Wedding Traditions

By Julie Price

July 7, 2014 4 min read

Boy meets girl. They fall in love. Boy proposes with a ring. Girl says yes. They are engaged. A wedding cake is ordered, one that will most likely be cut while a bunch of cameras flash, capturing the new couple as they feed each other slices, trying to smear their new spouse's lips with frosting. Tradition No. 1.

Then, of course, you have the bouquet toss where all of the "single" ladies run to the center of the floor, awaiting a blind flower throw that promises the lucky catcher will be the next to wed. Tradition No. 2.

Then the groom spins around his beautiful new bride, slowly and seductively pulling the garter from her leg and tossing it to an ecstatic single guy, who then gets to dance with the woman who caught the bouquet. Tradition No. 3.

There are many, many more.

But while the U.S. has its own wedding traditions that could seem quite strange to someone visiting and completely normal to Americans, the same goes for other countries. Here are some unique foreign traditions.

Ireland: The bride's feet must stay on the floor while she's dancing, otherwise there's potential for her to be carried away by evil fairies.

Sweden: Whenever the bride or groom leaves their table to use the restroom or converse with their guests, other guests rush to the table and kiss whoever is left sitting behind. Lots of times.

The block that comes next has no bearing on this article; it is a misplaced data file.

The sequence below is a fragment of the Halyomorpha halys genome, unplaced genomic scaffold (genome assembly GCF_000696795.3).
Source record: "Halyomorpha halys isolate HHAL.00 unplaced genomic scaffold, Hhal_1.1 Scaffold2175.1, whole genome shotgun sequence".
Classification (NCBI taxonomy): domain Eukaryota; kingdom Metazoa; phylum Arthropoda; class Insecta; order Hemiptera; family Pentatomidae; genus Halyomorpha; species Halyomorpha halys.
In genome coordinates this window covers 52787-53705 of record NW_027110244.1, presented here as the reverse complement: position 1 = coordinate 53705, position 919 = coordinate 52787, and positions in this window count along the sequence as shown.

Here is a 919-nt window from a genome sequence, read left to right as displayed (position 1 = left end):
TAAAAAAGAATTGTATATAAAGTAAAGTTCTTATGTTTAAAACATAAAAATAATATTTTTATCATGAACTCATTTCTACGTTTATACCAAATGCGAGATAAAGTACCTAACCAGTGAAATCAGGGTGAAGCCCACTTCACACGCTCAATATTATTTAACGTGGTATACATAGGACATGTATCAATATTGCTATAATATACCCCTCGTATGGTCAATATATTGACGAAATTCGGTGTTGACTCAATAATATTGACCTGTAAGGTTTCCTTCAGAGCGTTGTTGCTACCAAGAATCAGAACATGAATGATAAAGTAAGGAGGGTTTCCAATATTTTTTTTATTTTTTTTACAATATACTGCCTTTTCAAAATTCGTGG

Japan: The deal is officially sealed with several sips of sake, making the marriage official.

India: Indian weddings tend to span several days of celebrations and includes gift giving among the family, the bride's body from her wrists to her ankles being decorated beforehand, and the bride and groom adorning each other with flower necklaces the day of the main ceremony.

Malaysia: Since the ceremony focuses on creating a baby-making environment, guests are sometimes given the gift of hard-boiled eggs to represent fertility for the bride.

Russia: At the ceremony following the wedding itself, the bride and groom will take shots of vodka with their guests and kiss until they can no longer taste the strong flavor of the alcohol on their tongues.

African tribal regions: "Jumping the broom" is a must for many of these tribes, as it signifies a sweeping of the past, letting go, and moving forward to better times ahead.

Thailand: The night before the wedding, a Buddhist ceremony is held to honor and respect the bride-to-be's ancestors.

Australia: On the wedding day, the bride often receives a Bible as a gift that can be passed from generation to generation. There will be a section in the Bible reserved for keeping track of births and deaths in the family.

Italy: The traditions mostly revolve around good food (sometimes up to 14 courses) and wine (from local vineyards). Some of the food and refreshment costs are offset by the little satchel, used to collect money from guests, that is passed around by the bride,

France: Consider yourself special if you get invited to the dinner served at a French wedding. Often, guests will join tables later if they were only invited for dessert. They will usually arrive around 11:30 or midnight, and the wedding can be expected to go until 3 or 4 a.m.

Vietnam: Generally, before a potential wedding date is even considered, the engaged couple and their family will schedule a visit with a fortune-teller to find out the best date for them to wed.

Overall, just as any tradition of a country can pique curiosity and intrigue, sometimes the traditions you grow up with feel just as foreign. The one thing most weddings have in common is the cheerfulness, the celebration and the reminder that love is the most universal feeling there is.

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